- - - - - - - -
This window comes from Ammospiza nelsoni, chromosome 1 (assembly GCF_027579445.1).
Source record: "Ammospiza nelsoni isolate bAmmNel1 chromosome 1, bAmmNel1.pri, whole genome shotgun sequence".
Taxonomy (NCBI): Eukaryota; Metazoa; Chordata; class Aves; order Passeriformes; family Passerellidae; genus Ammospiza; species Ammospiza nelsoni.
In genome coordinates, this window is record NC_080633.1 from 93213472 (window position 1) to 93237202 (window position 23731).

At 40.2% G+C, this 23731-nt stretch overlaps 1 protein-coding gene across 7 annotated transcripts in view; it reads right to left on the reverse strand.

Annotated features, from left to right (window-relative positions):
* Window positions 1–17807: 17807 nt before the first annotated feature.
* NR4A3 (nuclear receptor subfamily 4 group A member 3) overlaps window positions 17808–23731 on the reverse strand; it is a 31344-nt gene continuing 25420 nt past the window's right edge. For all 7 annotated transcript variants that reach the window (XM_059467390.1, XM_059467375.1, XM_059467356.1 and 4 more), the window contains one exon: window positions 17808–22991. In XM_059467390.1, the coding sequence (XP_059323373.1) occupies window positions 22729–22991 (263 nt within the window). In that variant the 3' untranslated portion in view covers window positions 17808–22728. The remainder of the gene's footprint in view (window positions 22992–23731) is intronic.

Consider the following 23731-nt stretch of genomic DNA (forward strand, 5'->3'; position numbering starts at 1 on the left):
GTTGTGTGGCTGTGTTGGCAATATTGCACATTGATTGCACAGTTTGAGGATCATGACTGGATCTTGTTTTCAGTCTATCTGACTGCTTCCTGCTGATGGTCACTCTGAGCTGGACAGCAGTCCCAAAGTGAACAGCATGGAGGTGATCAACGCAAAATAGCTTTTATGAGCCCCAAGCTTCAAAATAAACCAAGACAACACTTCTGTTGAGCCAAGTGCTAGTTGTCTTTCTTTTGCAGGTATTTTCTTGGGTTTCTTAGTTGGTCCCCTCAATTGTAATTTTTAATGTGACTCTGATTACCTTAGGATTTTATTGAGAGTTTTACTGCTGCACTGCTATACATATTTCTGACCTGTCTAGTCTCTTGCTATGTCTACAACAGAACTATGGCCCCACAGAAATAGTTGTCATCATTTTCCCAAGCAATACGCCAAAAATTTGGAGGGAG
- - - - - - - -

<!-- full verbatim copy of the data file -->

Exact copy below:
This window comes from Ammospiza nelsoni, chromosome 1 (assembly GCF_027579445.1).
Source record: "Ammospiza nelsoni isolate bAmmNel1 chromosome 1, bAmmNel1.pri, whole genome shotgun sequence".
Taxonomy (NCBI): Eukaryota; Metazoa; Chordata; class Aves; order Passeriformes; family Passerellidae; genus Ammospiza; species Ammospiza nelsoni.
In genome coordinates, this window is record NC_080633.1 from 93213472 (window position 1) to 93237202 (window position 23731).

At 40.2% G+C, this 23731-nt stretch overlaps 1 protein-coding gene across 7 annotated transcripts in view; it reads right to left on the reverse strand.

Annotated features, from left to right (window-relative positions):
* Window positions 1–17807: 17807 nt before the first annotated feature.
* NR4A3 (nuclear receptor subfamily 4 group A member 3) overlaps window positions 17808–23731 on the reverse strand; it is a 31344-nt gene continuing 25420 nt past the window's right edge. For all 7 annotated transcript variants that reach the window (XM_059467390.1, XM_059467375.1, XM_059467356.1 and 4 more), the window contains one exon: window positions 17808–22991. In XM_059467390.1, the coding sequence (XP_059323373.1) occupies window positions 22729–22991 (263 nt within the window). In that variant the 3' untranslated portion in view covers window positions 17808–22728. The remainder of the gene's footprint in view (window positions 22992–23731) is intronic.

Consider the following 23731-nt stretch of genomic DNA (forward strand, 5'->3'; position numbering starts at 1 on the left):
GTTGTGTGGCTGTGTTGGCAATATTGCACATTGATTGCACAGTTTGAGGATCATGACTGGATCTTGTTTTCAGTCTATCTGACTGCTTCCTGCTGATGGTCACTCTGAGCTGGACAGCAGTCCCAAAGTGAACAGCATGGAGGTGATCAACGCAAAATAGCTTTTATGAGCCCCAAGCTTCAAAATAAACCAAGACAACACTTCTGTTGAGCCAAGTGCTAGTTGTCTTTCTTTTGCAGGTATTTTCTTGGGTTTCTTAGTTGGTCCCCTCAATTGTAATTTTTAATGTGACTCTGATTACCTTAGGATTTTATTGAGAGTTTTACTGCTGCACTGCTATACATATTTCTGACCTGTCTAGTCTCTTGCTATGTCTACAACAGAACTATGGCCCCACAGAAATAGTTGTCATCATTTTCCCAAGCAATACGCCAAAAATTTGGAGGGAG